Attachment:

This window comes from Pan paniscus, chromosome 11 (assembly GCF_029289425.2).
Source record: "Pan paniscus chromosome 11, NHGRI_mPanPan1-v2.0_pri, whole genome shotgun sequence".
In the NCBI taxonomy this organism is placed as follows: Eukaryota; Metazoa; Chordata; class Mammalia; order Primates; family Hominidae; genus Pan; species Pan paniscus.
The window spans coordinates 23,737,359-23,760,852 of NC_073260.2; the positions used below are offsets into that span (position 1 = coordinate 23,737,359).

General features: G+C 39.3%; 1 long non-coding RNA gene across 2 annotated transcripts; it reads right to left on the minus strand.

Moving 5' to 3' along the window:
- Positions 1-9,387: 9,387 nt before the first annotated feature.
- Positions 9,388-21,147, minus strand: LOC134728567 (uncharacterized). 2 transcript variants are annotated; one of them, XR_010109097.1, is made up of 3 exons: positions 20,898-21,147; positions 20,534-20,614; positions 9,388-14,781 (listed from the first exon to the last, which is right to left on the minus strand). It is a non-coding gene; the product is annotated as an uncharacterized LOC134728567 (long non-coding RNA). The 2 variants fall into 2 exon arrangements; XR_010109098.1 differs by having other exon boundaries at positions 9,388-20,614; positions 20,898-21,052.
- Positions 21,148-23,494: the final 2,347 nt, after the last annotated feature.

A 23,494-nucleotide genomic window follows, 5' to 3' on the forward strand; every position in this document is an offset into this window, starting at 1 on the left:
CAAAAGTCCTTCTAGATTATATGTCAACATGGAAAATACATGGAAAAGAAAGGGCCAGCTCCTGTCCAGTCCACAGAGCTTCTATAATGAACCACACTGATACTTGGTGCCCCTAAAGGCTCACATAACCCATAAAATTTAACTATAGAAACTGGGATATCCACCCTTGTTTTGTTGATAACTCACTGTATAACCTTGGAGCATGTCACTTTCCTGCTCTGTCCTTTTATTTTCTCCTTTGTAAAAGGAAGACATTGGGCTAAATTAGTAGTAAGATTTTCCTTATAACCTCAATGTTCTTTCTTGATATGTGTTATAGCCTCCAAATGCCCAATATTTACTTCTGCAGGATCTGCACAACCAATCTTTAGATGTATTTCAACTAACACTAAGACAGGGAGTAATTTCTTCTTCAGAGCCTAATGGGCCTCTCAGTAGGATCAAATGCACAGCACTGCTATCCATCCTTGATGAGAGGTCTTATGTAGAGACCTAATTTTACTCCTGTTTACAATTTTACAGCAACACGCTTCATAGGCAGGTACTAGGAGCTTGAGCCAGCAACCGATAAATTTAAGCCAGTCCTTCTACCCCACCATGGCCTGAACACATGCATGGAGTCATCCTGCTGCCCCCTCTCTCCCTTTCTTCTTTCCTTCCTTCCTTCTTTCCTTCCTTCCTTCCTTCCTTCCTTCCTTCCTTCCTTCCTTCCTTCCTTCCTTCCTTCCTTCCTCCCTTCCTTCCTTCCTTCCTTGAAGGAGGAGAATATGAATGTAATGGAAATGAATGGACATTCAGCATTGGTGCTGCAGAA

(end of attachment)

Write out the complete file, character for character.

This window comes from Pan paniscus, chromosome 11 (assembly GCF_029289425.2).
Source record: "Pan paniscus chromosome 11, NHGRI_mPanPan1-v2.0_pri, whole genome shotgun sequence".
In the NCBI taxonomy this organism is placed as follows: Eukaryota; Metazoa; Chordata; class Mammalia; order Primates; family Hominidae; genus Pan; species Pan paniscus.
The window spans coordinates 23,737,359-23,760,852 of NC_073260.2; the positions used below are offsets into that span (position 1 = coordinate 23,737,359).

General features: G+C 39.3%; 1 long non-coding RNA gene across 2 annotated transcripts; it reads right to left on the minus strand.

Moving 5' to 3' along the window:
- Positions 1-9,387: 9,387 nt before the first annotated feature.
- Positions 9,388-21,147, minus strand: LOC134728567 (uncharacterized). 2 transcript variants are annotated; one of them, XR_010109097.1, is made up of 3 exons: positions 20,898-21,147; positions 20,534-20,614; positions 9,388-14,781 (listed from the first exon to the last, which is right to left on the minus strand). It is a non-coding gene; the product is annotated as an uncharacterized LOC134728567 (long non-coding RNA). The 2 variants fall into 2 exon arrangements; XR_010109098.1 differs by having other exon boundaries at positions 9,388-20,614; positions 20,898-21,052.
- Positions 21,148-23,494: the final 2,347 nt, after the last annotated feature.

A 23,494-nucleotide genomic window follows, 5' to 3' on the forward strand; every position in this document is an offset into this window, starting at 1 on the left:
CAAAAGTCCTTCTAGATTATATGTCAACATGGAAAATACATGGAAAAGAAAGGGCCAGCTCCTGTCCAGTCCACAGAGCTTCTATAATGAACCACACTGATACTTGGTGCCCCTAAAGGCTCACATAACCCATAAAATTTAACTATAGAAACTGGGATATCCACCCTTGTTTTGTTGATAACTCACTGTATAACCTTGGAGCATGTCACTTTCCTGCTCTGTCCTTTTATTTTCTCCTTTGTAAAAGGAAGACATTGGGCTAAATTAGTAGTAAGATTTTCCTTATAACCTCAATGTTCTTTCTTGATATGTGTTATAGCCTCCAAATGCCCAATATTTACTTCTGCAGGATCTGCACAACCAATCTTTAGATGTATTTCAACTAACACTAAGACAGGGAGTAATTTCTTCTTCAGAGCCTAATGGGCCTCTCAGTAGGATCAAATGCACAGCACTGCTATCCATCCTTGATGAGAGGTCTTATGTAGAGACCTAATTTTACTCCTGTTTACAATTTTACAGCAACACGCTTCATAGGCAGGTACTAGGAGCTTGAGCCAGCAACCGATAAATTTAAGCCAGTCCTTCTACCCCACCATGGCCTGAACACATGCATGGAGTCATCCTGCTGCCCCCTCTCTCCCTTTCTTCTTTCCTTCCTTCCTTCTTTCCTTCCTTCCTTCCTTCCTTCCTTCCTTCCTTCCTTCCTTCCTTCCTTCCTTCCTTCCTTCCTCCCTTCCTTCCTTCCTTCCTTGAAGGAGGAGAATATGAATGTAATGGAAATGAATGGACATTCAGCATTGGTGCTGCAGAA